The Weekly Standard has a tremendous biography of Sen. Sam Brownback:
Leaving Building 4, Brownback goes to the spacious (9,167 square feet) Spiritual Life Center, recently built to accommodate a growing inmate demand for religious programs. On its website, the Kansas Department of Corrections describes the center as providing "opportunities for inmates from diverse faiths to develop and restore relationships with God, their families, and crime victims." In a conference room, Brownback engages a dozen inmates in an hour-long conversation about their post-prison hopes. He tells one who calls him "Mr. Brownback" to change that to "Sam." And "Sam" it is. To another prisoner he says, "Your experience sounds like my own. You don't recognize temptation when you should." A prayer by Brownback closes the meeting, and then the senator retraces his steps to Building 4 and then to G-pod, cell 42, where, locked down, he spends the night.
and . . .
Not limited government, but compassionate government is Brownback's chief preoccupation. His focus on compassion comes, he says, from his Christian faith--specifically from the Second Great Commandment, which is to love your neighbor as yourself. "I have that up on my office wall, on a page, framed," he says. Brownback points out that the First Great Commandment is to love the Lord your God with all your heart and soul and mind, and it is "love for the divine" that "animates and gives you love for others." Brownback often uses Biblical terms to refer to those in need--such as "widows and orphans," "the least of these," and "foreigner in the land."
and . . .
Brownback may be one of the few Republican politicians who believe that compassionate conservatism is still the ticket to the White House. National security issues are likely to remain dominant through 2008. And many conservatives are wary of compassionate conservatism, seeing it as a stimulus to government expansion and a seductive path to misguided policy. Brownback's "compassionate" position on immigration--he voted for the Senate bill, which would create a guest worker program and create a path to citizenship for illegal immigrants--has drawn fire from Republican colleagues in both the House and the Senate, and from publications like Human Events.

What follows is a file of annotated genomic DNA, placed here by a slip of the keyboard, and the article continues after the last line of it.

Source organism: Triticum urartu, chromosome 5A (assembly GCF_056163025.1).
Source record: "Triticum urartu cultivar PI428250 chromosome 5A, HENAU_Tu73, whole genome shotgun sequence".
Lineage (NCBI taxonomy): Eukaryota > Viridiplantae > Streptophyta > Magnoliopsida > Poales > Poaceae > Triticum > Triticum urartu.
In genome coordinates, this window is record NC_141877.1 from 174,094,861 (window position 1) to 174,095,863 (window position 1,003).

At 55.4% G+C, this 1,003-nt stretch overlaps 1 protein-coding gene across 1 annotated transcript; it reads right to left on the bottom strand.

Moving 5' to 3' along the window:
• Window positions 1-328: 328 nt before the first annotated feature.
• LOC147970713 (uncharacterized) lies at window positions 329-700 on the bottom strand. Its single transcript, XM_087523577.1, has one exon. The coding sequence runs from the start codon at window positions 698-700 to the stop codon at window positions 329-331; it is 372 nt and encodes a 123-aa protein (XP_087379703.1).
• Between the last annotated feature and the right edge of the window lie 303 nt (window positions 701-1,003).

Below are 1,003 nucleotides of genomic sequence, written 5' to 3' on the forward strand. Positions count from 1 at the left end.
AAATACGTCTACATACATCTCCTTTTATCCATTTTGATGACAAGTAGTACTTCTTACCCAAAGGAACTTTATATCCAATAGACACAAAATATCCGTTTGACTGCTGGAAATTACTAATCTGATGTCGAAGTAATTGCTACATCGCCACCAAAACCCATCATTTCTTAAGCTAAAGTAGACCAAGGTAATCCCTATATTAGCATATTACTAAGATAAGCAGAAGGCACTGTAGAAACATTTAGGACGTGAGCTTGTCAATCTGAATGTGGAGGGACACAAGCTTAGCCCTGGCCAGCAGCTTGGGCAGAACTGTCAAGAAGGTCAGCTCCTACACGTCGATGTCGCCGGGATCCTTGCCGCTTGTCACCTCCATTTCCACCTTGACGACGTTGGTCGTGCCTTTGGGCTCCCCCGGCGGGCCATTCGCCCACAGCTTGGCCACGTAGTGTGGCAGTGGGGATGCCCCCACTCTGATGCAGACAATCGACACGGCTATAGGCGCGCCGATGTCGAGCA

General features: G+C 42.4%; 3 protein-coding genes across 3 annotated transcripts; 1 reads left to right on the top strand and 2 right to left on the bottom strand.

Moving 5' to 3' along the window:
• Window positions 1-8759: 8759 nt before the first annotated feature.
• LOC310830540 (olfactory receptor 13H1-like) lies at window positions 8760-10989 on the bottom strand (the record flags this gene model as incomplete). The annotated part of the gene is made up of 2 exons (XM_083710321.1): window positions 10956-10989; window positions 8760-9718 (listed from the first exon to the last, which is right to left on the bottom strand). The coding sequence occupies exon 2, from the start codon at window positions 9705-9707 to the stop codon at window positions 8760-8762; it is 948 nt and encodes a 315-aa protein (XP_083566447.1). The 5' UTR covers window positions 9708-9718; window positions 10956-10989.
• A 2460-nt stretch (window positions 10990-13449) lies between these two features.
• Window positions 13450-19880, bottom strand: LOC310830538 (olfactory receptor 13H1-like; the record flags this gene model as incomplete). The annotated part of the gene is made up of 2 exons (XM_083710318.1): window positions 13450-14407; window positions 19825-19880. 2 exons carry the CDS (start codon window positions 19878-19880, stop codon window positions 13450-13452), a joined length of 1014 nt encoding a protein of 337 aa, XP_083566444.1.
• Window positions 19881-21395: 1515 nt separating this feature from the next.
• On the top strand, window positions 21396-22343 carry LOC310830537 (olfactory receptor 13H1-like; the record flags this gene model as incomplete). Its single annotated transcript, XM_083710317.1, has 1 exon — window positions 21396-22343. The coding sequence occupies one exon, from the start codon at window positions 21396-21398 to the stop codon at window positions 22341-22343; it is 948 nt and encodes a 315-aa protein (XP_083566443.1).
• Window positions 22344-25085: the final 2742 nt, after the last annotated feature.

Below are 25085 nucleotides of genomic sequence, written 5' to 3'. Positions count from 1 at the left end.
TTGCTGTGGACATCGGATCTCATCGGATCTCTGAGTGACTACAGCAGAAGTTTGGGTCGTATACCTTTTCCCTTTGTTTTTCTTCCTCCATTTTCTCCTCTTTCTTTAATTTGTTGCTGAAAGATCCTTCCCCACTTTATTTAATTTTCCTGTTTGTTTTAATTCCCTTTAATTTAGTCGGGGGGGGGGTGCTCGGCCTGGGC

and . .
Along with that, he is an ardent humanitarian. Brownback has concentrated on the difficult situations in Iran, Afghanistan, Sudan, Uganda, the Congo, Pakistan, Ukraine, China, North Korea, and Vietnam. Arguably no senator has done more to press for human rights and democracy, or to confront the spread of deadly disease, such as malaria, which kills roughly 800,000 children in Africa every year. He has made a habit in this arena of cosponsoring laws with Democrats, teaming up, for example, with Evan Bayh on the Iran Democracy Act, Ted Kennedy on the North Korea Human Rights Act, and the late Paul Wellstone on the Trafficking in Victims Protection Act. According to his close friend and colleague Jim DeMint of South Carolina, Brownback knows that "if you get a few Democrats to work with you, you have a much better chance of getting something done."
and finally . . .
And Brownback's own take on what's ahead? "In 1980, the message and the moment and the person came together in Reagan," he told me over breakfast at K.C.'s Diner, across the street from the Ellsworth prison. "That's what's required for a presidential run. Maybe I get into it to develop this philosophy, to lay it out, like Reagan did [in 1976]. I'd say, 'I think this is the way we ought to go.' And if people aren't ready for it yet--well, that could be the case. Then four years later, they might say, 'That's exactly what we need to do.'" Brownback sounds like a man about to run, and prepared to run again.
Its a great article and I encourage everyone to go check it out. Brownback obviously fills a void on the right in the GOP primary. But I worry about his chances. If this were 8 years ago, his message might be playing much stronger. But the electorate has been hearing this for six years now from President Bush, and history has shown that Americans are likely looking for a different message. However it is clear that Sen. Brownback is a thoughtful, religious statesman who takes his job seriously and understands the good things people can do for each other. I'm not ready to jump on his bandwagon yet, but this article paints the pictureof an awfully humble, strong-willed, and decent man. Brownback is also, like myself, a conservative Catholic (he converted, with the help of Rick Santorum), so his form of evangalism is quite different from President Bush. He would be the fourth Catholic to run for president (Al Smith, JFK, John Kerry), and the first Republican one.
I am still a strong fan of John McCain. McCain's no-nonesense approach to Iraq, his proven pork fighting, and his strong fiscal conservatism is what I think this country needs right now, but Brownback could prove to be more than just "the right winger" in the GOP Primary. From this bio, its clear that in whatever role he has, Sam Brownback has much to offer the Republican Party and the country.
McCain-Brownback 08, anyone?
Kilo has more good thoughts on Brownback:
While I could support him wholeheartedly, I don't know if the electorate would follow. I do hope Brownback's views make some waves in the upcoming campaign. He will need a strong John Tester type grass roots to be successful. If this man gains the full support of the Christian right he will make some serious waves. Something to think about.